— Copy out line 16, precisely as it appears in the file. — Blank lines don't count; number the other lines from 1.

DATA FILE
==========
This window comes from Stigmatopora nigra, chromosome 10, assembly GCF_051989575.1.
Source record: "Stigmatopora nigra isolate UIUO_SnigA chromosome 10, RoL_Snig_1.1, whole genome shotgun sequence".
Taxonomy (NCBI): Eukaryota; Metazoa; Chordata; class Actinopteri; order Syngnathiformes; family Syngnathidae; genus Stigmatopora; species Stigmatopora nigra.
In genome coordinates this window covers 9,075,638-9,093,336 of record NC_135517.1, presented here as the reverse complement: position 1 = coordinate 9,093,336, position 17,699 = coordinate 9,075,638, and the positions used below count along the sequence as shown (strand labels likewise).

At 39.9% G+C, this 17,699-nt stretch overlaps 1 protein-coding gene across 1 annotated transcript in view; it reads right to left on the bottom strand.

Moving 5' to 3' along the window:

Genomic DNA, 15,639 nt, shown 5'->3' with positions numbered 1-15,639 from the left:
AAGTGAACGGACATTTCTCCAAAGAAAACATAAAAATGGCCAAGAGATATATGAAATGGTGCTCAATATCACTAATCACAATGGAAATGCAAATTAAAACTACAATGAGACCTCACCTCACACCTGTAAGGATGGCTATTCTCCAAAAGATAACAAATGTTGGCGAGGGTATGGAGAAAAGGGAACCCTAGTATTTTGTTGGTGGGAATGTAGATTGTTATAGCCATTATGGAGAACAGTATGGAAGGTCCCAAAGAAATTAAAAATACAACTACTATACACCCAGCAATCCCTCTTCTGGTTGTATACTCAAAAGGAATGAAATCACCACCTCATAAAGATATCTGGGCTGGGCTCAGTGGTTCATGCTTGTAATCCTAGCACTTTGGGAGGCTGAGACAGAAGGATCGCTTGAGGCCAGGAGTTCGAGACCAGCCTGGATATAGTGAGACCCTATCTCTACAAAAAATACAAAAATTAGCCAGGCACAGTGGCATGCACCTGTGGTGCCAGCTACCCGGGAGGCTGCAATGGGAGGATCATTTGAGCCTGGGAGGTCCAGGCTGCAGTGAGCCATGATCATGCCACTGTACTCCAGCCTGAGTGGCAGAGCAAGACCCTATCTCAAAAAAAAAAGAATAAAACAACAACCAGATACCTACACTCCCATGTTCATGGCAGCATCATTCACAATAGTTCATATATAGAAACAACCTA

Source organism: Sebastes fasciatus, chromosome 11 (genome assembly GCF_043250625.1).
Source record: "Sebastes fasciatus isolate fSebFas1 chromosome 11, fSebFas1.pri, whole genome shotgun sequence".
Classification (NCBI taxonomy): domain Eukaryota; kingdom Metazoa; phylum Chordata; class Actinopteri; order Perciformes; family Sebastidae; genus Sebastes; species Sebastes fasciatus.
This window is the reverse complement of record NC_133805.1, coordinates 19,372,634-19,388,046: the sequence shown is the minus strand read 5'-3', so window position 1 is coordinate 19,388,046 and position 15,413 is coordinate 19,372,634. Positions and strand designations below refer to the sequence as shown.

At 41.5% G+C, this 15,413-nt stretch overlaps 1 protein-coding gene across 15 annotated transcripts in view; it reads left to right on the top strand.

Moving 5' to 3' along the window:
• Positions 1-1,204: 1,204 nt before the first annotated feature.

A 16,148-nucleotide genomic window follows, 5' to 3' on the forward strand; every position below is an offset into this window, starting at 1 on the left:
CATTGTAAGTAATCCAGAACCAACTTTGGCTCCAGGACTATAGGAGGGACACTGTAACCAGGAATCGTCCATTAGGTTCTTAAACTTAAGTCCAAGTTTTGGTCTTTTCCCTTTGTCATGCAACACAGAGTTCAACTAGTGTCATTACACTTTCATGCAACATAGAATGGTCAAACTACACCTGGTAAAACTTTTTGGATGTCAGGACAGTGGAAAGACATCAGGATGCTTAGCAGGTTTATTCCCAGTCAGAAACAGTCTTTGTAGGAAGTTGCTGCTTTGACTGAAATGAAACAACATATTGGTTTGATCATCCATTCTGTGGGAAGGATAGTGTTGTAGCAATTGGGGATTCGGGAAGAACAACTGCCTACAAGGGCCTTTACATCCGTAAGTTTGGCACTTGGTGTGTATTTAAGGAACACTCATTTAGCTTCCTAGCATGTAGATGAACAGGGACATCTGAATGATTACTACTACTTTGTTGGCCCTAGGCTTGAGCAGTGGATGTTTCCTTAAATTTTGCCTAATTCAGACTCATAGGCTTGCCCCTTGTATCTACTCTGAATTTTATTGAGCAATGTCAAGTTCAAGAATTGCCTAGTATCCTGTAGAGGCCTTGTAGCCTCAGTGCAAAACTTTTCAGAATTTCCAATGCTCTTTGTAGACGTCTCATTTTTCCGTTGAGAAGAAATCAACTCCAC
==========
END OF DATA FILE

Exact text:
A 16,148-nucleotide genomic window follows, 5' to 3' on the forward strand; every position below is an offset into this window, starting at 1 on the left: